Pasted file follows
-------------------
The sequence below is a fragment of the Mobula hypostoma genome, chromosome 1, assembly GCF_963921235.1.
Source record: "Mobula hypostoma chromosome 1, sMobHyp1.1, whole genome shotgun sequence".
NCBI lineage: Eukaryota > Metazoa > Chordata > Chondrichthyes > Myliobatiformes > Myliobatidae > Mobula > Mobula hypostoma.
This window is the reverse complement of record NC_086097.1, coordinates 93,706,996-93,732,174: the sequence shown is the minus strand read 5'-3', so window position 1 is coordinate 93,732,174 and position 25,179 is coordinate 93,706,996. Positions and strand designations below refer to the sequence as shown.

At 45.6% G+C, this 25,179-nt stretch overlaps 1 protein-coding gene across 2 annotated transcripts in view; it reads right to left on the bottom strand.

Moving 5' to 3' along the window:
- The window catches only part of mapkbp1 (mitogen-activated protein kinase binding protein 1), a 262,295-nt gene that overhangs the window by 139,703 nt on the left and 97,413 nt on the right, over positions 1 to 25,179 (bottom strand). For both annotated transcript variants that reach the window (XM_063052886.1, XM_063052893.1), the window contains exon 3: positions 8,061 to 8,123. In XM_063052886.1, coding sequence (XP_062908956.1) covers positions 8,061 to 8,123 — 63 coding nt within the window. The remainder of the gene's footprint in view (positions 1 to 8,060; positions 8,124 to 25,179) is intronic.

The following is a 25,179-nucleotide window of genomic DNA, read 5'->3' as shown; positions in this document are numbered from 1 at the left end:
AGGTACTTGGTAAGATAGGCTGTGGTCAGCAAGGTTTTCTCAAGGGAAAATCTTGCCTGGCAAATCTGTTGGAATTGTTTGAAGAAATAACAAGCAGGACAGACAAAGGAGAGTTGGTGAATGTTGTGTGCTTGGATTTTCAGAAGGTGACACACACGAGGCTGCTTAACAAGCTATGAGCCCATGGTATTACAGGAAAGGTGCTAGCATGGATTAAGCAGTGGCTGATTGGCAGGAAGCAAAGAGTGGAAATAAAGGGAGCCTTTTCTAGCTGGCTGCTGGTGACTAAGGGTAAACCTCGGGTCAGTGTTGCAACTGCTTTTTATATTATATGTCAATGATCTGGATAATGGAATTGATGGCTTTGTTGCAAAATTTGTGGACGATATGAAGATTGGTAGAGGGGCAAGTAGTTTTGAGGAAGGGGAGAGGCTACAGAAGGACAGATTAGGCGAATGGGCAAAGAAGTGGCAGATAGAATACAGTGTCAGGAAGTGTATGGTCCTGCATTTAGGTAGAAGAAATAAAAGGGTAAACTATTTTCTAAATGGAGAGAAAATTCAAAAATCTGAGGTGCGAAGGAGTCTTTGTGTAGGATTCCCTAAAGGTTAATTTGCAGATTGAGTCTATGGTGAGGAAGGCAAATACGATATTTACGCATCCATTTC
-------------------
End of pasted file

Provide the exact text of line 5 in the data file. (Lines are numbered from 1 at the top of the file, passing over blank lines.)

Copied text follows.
At 45.6% G+C, this 25,179-nt stretch overlaps 1 protein-coding gene across 2 annotated transcripts in view; it reads right to left on the bottom strand.